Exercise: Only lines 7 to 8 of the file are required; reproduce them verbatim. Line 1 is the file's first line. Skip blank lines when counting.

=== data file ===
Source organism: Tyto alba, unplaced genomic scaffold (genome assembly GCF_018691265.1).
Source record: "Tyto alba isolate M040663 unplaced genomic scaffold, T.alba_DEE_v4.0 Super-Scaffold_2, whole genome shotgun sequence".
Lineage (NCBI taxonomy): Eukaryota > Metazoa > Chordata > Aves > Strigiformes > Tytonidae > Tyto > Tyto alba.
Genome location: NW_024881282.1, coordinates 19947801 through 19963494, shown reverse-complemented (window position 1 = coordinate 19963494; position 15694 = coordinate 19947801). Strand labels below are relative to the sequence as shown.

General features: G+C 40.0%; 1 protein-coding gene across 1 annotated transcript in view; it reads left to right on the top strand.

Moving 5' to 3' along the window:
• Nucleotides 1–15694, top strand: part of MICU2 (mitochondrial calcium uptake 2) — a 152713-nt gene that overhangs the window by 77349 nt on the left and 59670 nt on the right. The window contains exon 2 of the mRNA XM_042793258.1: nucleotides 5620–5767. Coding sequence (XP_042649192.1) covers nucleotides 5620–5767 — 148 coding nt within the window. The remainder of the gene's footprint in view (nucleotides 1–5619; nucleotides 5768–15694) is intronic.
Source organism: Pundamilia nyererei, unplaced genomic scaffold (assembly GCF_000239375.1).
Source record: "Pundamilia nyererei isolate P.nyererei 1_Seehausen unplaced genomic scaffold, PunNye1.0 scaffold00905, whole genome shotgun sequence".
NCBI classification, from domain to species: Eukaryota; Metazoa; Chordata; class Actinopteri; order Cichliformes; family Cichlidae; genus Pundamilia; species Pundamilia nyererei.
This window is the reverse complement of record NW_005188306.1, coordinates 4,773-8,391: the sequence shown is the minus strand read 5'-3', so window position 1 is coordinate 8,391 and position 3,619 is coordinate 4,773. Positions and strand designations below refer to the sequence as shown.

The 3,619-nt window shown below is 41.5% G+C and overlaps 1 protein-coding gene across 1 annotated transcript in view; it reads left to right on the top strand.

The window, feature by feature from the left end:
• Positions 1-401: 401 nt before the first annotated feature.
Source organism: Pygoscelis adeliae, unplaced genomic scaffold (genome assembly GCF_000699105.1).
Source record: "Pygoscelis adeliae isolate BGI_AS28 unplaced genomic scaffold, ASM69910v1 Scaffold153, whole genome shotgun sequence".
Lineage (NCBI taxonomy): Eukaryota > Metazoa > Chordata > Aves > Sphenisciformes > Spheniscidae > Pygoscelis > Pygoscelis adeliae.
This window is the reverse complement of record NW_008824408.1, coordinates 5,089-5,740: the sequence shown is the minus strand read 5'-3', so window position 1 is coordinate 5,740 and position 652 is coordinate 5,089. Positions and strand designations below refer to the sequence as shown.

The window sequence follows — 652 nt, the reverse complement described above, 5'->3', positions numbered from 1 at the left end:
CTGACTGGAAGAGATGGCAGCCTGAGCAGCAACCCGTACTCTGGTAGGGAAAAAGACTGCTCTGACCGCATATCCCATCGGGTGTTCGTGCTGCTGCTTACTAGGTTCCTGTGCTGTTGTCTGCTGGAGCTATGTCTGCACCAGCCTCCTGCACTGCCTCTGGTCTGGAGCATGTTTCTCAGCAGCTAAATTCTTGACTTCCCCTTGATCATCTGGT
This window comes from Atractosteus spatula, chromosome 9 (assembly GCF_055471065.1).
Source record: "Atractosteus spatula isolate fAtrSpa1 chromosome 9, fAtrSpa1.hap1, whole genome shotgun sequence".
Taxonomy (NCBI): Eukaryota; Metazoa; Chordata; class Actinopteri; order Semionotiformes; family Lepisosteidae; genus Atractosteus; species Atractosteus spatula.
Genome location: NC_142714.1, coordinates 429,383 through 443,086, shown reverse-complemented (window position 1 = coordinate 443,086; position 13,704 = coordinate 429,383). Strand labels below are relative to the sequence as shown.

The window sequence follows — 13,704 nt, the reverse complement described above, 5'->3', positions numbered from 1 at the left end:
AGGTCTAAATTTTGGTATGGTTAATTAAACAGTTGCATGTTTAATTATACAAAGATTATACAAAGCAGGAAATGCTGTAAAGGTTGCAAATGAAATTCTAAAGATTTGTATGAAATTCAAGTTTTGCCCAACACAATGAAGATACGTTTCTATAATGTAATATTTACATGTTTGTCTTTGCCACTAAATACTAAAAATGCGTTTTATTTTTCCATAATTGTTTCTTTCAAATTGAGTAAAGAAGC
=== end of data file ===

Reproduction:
• Nucleotides 1–15694, top strand: part of MICU2 (mitochondrial calcium uptake 2) — a 152713-nt gene that overhangs the window by 77349 nt on the left and 59670 nt on the right. The window contains exon 2 of the mRNA XM_042793258.1: nucleotides 5620–5767. Coding sequence (XP_042649192.1) covers nucleotides 5620–5767 — 148 coding nt within the window. The remainder of the gene's footprint in view (nucleotides 1–5619; nucleotides 5768–15694) is intronic.
Source organism: Pundamilia nyererei, unplaced genomic scaffold (assembly GCF_000239375.1).